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Theresa May says 23 Russian diplomats to be expelled over poison case

Theresa May says 23 Russian diplomats to be expelled over poison case
By Alasdair SandfordReuters
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The UK prime minister outlines a series of steps after Moscow missed a deadline to explain how a Russian nerve agent was used on British soil against ex-spy Sergei Skripal and his daughter.


UK Prime Minister Theresa May has announced a series of measures against Moscow including the expulsion of 23 Russian diplomats.

Her statement to Parliament came after the UK's deadline for Moscow to explain how a Russian nerve agent was used on British soil expired.

She set the Tuesday midnight ultimatum saying it was "highly likely" Russia was behind the attack.

May's statement on steps against Russia - the main points:

  • The UK concluded it was highly likely Russia was responsible for the poison attack. Either it was a direct attack against Britain or it had lost control of a military grade nerve agent

  • Moscow's reponse demonstrated complete disdain for the gravity of events. It acted with sarcasm, contempt and defiance

  • Russian state guilty of attempted murder of Sergei Skripal and his daughter, and threatening the lives of UK citizens including Detective Sergeant Nick Bailey (the policeman affected)

  • Unlawful use of force by Russia against the UK follows a well-established pattern of aggression

  • UK must come together with allies to defend security, stand up for values and send a clear message

  • UK is expelling 23 Russian diplomats believed to be undeclared intelligence officers. They have one week to leave - the biggest single expulsion for 30 years

  • Russian intelligence activity will thus be downgraded

  • UK will urgently develop proposals for new legal powers against hostile state activity

  • To include the power to detain suspects at UK borders (currently possible only regarding terrorism)

  • UK will seek new powers to impose sanctions in response to human rights abuses

  • Checks to be increased on private flights, customs and freight

  • Russian state assets to be frozen if they are proven to threaten the life or property of UK citizens

  • With National Crime Agency government will continue to act against serious criminals and corrupt elites

  • Not in UK's interest to break off all dialogue but relationship with Russia can't be the same

  • High level bilateral contacts to be suspended; invitation to Foreign Minister Sergei Lavrov to be withdrawn; no ministers or Royal Family members will attend football World Cup in Russia

Earlier on Wednesday, a government source said Russia's ambassador had been summoned to the Foreign Office, Reuters reported.

Britain has called for an urgent meeting of the United Nations Security Council to update members on the investigation, the Foreign Office said. It has posted a video on Twitter listing cases of alleged Russian aggression over the past decade.

Meanwhile forensic teams continue to collect evidence in Salisbury, the site of last week's attack on former Russian agent Sergei Skripal and his daughter Yulia.

Russia denies charge

The Russian embassy in London described the steps announced by Theresa May as "unacceptable, unjustified and short-sighted". In a series of earlier tweets, the embassy rubbished the charge and said it would not cooperate unless the UK provided a sample of the toxin. It said any punitive measures would bring retaliation.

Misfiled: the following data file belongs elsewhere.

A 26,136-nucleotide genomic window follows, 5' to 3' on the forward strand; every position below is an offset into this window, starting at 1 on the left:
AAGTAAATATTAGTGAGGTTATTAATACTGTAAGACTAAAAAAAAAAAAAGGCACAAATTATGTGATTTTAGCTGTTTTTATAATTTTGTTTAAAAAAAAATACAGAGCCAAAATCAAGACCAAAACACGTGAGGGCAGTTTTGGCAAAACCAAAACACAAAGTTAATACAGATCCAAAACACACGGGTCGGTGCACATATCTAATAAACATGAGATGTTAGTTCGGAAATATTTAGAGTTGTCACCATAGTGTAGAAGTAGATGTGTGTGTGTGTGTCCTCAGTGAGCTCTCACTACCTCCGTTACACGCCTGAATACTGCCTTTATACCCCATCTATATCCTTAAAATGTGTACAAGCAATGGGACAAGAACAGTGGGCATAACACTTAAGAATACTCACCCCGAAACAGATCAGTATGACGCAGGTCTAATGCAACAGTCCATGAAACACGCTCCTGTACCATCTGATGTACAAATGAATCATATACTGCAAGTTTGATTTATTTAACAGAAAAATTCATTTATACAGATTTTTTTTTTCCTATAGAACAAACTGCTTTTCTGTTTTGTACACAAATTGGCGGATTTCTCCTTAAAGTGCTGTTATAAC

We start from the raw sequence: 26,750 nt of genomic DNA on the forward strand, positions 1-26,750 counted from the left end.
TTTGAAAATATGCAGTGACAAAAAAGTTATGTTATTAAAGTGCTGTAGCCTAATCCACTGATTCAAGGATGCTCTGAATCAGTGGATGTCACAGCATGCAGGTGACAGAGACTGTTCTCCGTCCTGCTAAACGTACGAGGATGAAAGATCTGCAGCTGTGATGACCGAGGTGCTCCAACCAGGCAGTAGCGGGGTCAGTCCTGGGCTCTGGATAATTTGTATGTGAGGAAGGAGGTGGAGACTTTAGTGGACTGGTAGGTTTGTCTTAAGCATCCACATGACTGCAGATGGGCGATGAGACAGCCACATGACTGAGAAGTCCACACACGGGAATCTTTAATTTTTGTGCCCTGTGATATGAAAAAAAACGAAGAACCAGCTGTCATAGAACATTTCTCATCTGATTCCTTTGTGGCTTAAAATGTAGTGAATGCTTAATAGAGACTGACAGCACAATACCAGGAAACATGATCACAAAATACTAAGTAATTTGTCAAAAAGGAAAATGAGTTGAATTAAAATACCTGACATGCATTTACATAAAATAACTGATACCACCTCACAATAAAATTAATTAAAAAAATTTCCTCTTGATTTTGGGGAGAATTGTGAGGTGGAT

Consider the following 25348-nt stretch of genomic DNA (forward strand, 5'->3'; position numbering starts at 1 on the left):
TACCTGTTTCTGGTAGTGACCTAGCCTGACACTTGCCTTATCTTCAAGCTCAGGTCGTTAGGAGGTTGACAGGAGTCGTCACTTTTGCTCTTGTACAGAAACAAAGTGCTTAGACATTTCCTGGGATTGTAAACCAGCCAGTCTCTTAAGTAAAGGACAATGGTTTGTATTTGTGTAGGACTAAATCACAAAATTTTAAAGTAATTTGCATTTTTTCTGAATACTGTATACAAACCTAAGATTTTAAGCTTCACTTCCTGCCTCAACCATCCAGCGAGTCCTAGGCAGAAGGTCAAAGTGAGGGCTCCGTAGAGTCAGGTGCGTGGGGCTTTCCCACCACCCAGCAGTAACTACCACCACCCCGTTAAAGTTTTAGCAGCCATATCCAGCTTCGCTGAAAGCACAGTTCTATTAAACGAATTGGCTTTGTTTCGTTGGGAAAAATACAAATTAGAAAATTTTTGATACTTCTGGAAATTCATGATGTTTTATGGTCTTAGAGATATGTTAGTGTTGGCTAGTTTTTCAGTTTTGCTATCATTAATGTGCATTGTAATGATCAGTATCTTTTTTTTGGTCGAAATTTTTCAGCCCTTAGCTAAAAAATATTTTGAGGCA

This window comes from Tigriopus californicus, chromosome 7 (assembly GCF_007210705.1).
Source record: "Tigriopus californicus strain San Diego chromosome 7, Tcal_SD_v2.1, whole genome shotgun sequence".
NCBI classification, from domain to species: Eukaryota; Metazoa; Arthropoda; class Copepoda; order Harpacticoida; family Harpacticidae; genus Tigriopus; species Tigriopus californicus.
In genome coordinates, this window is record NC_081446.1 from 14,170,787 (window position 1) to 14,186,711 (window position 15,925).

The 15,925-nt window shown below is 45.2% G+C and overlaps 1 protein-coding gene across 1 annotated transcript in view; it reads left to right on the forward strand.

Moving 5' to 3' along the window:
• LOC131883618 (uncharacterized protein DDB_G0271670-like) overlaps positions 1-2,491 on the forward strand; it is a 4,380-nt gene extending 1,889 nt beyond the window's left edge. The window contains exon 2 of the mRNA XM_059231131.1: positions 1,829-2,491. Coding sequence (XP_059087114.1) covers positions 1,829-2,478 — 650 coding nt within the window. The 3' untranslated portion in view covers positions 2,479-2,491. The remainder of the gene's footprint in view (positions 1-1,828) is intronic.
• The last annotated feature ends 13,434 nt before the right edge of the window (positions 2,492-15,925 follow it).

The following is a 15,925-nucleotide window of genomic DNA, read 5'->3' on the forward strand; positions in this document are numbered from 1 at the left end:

Russia's Foreign Minister Sergei Lavrov had not accepted an invitation to visit Britain, a ministry spokeswoman said on Wednesday in response to May's statement. The ministry accused Britain of choosing confrontation over cooperation when handling the case.

Earlier, Lavrov said no progress had been made towards resolving a standoff with London. He added that Russia would be ready to provide Britain with a response within 10 days if London submitted an official request, in line with the Chemical Weapons Convention.

"Instead of submitting such a request, Britain has continued to stage a political performance," he said, rejecting British claims that only Russia had a motive to target Skripal.

International support

May has been the gathering the support of international allies for the UK government's action against Russia. She said she had spoken to President Trump, Chancellor Merkel and President Macron in the past 24 hours.

After a phone call with May before her statement to Parliament, President Trump said "the US was with the UK all the way."

Angela Merkel said the European Union would present a common stance over the nerve gas attack. "We take the findings of the British government very seriously," she told German broadcaster ARD, noting that European leaders would meet next week. "We will present a common European view here."

The German leader cited NATO, which on Wednesday called on Russia to give Britain "complete disclosure" of the Soviet-era nerve agent used in the attack on Skripal.

A French government spokesman said Paris was awaiting proof before deciding if it would act in solidarity with London.

Theresa May said the Organisation for the Prohibition of Chemical Weapons (OPCW) had been notified of Britain's findings and would verify its analysis of the substance used in the attack.

The poisoning of Sergei Skripal has been likened to the murder of ex-KGB agent Alexander Litvinenko, a critic of Vladimir Putin, who died in London in 2006 after drinking tea laced with radioactive polonium 210. A public inquiry concluded that the Russian president had probably ordered the killing.

Four Russian diplomats were expelled afterwards, to criticism that the response was too weak. Moscow refused to extradite the two Russians identified by Britain as the killers.

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